Catullus 85

Catullus 85

Catullus 85 is a poem by the Roman poet Catullus for his mistress Lesbia. Its declaration of conflicting feelings "I hate and I love" (in Latin, Odi et amo) is renowned for its force and brevity.

The meter of the poem is the elegiac couplet.



Line Latin English (literal translation) English (verse)
1 odi et amo. quare id faciam, fortasse requiris? I hate and I love. How can I do this, perhaps you ask? I love her, though I hate her so. You say: "how can this be"?
2 nescio, sed fieri sentio et excrucior. I do not know, but I feel it happening, and I am in pain. I know not, even though I feel the searing agony!

Chiastic structure

The contrast in feelings that love provokes is one of the most common subjects of today's world literature. The motif, however, is not original. Anacreon had already said:

Ἐρέω τε δηὖτε κοὐκ ἐρέω,
καὶ μαίνομαι κοὐ μαίνομαι.

I love and yet I do not love,
I am crazy and I am not crazy.

(fr. 46 Gentili)

But with Catullus there seems to be something more; it is of course the experience of trouble, like with Anacreon. But the drama is exacerbated by the sad realization that this trouble arises independently of the human will. It is beyond logic and only in the realm of feeling. The poet has perhaps no choice but to take note of the situation and suffer terribly (the verb excrucior literally means "to be put on the cross").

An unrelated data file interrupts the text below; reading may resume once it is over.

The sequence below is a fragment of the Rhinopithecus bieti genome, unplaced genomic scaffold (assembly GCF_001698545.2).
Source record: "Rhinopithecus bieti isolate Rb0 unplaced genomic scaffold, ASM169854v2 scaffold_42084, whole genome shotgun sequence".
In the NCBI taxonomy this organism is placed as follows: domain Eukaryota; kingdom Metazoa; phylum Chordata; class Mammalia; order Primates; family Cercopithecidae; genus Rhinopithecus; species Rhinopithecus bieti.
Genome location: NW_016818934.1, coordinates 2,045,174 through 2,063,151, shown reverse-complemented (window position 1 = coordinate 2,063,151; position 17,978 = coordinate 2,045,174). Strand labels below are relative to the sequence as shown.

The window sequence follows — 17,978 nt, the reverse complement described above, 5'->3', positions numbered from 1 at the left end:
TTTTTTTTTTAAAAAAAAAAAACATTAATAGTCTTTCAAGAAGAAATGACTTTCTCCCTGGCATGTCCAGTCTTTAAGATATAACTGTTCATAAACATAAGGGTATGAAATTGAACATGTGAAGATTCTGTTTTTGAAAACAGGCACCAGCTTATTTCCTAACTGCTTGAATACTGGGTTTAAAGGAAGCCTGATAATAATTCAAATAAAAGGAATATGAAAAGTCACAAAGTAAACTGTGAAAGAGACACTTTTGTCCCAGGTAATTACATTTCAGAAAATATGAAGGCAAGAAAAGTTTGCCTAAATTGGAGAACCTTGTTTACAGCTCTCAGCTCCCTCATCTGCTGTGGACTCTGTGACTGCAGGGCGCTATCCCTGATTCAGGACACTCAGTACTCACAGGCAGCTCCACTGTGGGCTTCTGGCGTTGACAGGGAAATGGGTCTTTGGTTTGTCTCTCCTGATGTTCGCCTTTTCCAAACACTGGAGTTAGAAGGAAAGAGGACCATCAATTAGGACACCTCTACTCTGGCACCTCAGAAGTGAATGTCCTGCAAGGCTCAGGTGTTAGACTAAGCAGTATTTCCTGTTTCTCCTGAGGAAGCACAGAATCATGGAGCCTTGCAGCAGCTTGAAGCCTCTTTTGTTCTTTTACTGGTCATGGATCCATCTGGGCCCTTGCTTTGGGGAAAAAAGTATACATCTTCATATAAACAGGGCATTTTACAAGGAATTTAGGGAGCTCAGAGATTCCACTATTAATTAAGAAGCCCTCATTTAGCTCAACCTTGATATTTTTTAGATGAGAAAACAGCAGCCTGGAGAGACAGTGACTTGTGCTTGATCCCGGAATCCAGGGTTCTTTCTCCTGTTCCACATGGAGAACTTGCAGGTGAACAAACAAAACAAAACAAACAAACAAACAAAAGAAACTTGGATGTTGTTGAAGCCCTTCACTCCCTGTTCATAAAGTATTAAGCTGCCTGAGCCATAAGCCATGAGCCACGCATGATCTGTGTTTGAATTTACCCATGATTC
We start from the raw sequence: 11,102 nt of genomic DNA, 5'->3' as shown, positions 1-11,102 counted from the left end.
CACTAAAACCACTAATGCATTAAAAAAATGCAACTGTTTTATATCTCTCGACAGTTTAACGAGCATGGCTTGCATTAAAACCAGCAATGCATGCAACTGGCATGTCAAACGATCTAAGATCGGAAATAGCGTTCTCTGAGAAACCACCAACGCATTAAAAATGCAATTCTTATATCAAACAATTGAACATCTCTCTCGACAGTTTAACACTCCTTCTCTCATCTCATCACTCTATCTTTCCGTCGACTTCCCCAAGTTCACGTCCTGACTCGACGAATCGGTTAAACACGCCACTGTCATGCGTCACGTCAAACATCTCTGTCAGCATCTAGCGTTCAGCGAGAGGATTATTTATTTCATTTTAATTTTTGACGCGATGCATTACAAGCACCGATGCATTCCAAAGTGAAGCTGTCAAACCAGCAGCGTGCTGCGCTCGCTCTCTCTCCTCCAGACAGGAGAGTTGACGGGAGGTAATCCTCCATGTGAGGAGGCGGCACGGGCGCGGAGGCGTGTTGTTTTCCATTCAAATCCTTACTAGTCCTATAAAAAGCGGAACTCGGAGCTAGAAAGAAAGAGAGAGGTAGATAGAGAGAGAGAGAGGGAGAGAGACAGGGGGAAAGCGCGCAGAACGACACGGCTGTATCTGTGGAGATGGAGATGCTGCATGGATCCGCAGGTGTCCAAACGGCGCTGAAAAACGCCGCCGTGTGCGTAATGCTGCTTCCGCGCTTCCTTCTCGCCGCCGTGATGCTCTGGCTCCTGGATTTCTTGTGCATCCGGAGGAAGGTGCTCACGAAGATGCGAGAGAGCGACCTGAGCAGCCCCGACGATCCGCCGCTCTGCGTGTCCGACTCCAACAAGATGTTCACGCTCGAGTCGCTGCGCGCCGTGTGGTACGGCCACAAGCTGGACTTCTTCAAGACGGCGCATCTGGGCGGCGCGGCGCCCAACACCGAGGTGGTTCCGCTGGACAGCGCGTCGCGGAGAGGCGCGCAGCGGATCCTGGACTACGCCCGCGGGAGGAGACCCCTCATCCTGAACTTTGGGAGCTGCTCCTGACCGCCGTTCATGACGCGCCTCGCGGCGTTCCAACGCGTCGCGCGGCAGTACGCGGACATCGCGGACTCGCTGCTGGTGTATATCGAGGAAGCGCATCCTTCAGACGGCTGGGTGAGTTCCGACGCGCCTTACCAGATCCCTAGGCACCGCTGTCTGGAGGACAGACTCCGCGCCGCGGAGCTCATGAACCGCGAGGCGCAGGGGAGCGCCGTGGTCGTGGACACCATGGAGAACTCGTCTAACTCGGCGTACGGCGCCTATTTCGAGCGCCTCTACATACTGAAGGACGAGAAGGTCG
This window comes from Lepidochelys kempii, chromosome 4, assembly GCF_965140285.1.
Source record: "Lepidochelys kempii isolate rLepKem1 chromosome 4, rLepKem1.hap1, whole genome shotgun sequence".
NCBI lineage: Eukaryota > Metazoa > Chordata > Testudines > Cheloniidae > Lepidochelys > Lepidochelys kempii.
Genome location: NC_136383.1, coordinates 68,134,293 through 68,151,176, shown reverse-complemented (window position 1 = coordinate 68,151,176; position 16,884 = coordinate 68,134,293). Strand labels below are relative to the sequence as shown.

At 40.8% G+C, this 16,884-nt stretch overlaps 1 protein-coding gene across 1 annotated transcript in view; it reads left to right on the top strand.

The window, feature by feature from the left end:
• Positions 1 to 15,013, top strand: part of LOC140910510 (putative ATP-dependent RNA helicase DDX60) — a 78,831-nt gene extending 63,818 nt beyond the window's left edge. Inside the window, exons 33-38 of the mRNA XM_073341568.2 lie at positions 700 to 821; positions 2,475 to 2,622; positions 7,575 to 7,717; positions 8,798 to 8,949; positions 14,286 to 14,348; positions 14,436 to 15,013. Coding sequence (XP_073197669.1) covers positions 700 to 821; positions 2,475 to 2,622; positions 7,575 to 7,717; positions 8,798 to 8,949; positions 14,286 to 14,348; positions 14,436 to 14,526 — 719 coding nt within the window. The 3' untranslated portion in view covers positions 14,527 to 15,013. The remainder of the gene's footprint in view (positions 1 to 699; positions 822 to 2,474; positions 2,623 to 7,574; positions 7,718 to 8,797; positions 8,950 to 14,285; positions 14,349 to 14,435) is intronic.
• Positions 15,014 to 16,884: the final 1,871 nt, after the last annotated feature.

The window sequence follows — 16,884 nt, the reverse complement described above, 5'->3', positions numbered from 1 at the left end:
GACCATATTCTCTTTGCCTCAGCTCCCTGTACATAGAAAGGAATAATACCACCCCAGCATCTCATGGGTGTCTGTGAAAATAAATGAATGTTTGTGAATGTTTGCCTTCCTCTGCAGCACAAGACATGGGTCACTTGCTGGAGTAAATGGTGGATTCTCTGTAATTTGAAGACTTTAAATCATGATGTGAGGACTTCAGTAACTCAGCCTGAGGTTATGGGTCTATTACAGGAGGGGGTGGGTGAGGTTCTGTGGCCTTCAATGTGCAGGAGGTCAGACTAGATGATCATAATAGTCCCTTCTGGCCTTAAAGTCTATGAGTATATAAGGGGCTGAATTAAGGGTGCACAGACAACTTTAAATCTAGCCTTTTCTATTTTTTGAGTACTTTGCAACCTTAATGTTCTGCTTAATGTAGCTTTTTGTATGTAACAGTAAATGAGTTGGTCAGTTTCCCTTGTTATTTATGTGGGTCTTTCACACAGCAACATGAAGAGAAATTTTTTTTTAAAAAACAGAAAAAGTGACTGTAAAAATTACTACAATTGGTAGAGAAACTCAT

The poem Odi et Amo was set to music by Carl Orff as part of his Catulli Carmina (1943). It was also set by Jóhann Jóhannsson on his first album Englabörn (2002). The Dutch band Omnia has also set the poem to music (Sine Missione - 2000 & 2002, World of Omnia - 2009).


  • Bishop, JD (1971). "Catullus 85: Structure, Hellenistic Parallels and the Topos". Latomus 30: 633–642. 


The poem contains 8 verbs, no adjectives, no nouns, and one pronoun. This reversal of normal poetic structure (usually mostly nouns and adjectives) is thought to emphasise the drama and conflicting emotions Catullus feels.